“There is not a community solar market yet, but we’re about to experiment with it in a real way,” said CPUC Commissioner Martha Guzman Aceves, in an interview with GTM.

California is a leader in U.S. solar development, but the state has deployed few community solar projects so far, with a little more than 100 megawatts of mostly one-off projects built to date. Community solar has not found fast footing in the state. Today, there are still virtually no up-and-running community solar projects within California’s investor-owned utility territories, which make up the majority of the state.

That’s a problem, as millions of people across California rent their homes or are otherwise unable to install rooftop solar. Community solar provides an access point for these people.

“There are a lot of obstacles to get on the roof to install solar when you don’t own it,” Guzman Aceves said. “At the most basic level, our plan gets to a significant population in California that would never have access. This is a really good thing, in that regard.”

The first program, adopted by the CPUC in January of 2015, is dubbed the Enhanced Community Renewables program. Under that policy, which was created by Senate Bill 43, developers market community solar directly to customers as an electricity product. Customers can buy a share of a local solar project directly from the developer and then receive credit for avoided generation costs from the utility. The program is one slice of the state’s 600-megawatt Green Tariff Shared Renewables portfolio, but there is no specific carve-out for community solar.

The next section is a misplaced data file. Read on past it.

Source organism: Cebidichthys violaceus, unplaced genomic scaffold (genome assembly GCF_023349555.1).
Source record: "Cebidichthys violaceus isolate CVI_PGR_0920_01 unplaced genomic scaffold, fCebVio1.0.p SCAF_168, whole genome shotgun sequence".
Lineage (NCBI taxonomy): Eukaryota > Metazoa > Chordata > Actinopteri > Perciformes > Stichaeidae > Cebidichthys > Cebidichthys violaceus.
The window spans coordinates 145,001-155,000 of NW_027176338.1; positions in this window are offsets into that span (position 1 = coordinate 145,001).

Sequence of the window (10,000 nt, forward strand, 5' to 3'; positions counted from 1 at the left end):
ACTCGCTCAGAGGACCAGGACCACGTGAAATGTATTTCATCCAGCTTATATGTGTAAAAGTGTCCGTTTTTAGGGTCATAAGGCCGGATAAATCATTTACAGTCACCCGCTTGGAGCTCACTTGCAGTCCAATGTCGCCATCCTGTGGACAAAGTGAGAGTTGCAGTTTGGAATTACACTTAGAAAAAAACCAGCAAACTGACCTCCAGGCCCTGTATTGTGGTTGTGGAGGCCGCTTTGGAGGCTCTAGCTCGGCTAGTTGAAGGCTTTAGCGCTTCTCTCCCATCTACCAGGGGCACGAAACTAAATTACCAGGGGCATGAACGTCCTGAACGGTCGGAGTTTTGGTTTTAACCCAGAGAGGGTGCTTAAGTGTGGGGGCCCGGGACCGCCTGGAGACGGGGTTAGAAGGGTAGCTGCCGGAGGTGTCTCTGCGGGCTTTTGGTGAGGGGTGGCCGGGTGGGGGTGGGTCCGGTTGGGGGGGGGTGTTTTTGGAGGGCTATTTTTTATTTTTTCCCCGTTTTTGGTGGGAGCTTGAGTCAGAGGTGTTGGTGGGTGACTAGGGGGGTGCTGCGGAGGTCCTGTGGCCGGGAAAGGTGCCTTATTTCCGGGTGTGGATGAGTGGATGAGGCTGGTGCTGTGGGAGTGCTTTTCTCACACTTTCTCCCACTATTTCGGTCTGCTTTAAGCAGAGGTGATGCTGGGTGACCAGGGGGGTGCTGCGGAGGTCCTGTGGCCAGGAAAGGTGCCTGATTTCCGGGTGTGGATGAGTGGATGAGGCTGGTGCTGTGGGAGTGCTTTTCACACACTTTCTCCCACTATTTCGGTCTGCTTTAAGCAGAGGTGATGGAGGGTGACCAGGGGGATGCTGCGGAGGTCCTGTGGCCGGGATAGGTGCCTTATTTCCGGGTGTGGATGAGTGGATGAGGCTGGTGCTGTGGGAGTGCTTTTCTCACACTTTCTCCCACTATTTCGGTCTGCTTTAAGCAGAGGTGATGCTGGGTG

At present, just over 7 megawatts’ worth of projects are under construction or seeking approval through the Enhanced Community Renewables program:

  • In Sheep Creek near Victorville located in Southern California, developer Jaton is working on a 3-megawatt solar farm in Southern California Edison’s territory territory. Jaton formed in 2016 and seeks to take advantage of the state’s community solar programs.
  • In Campo, a town along the Mexico border, ForeFront Power is developing a 2.4-megawatt project with San Diego Gas & Electric.
  • In Fresno County in Northern California, ForeFront is working with Pacific Gas & Electric (PG&E) on a 1.656-megawatt project.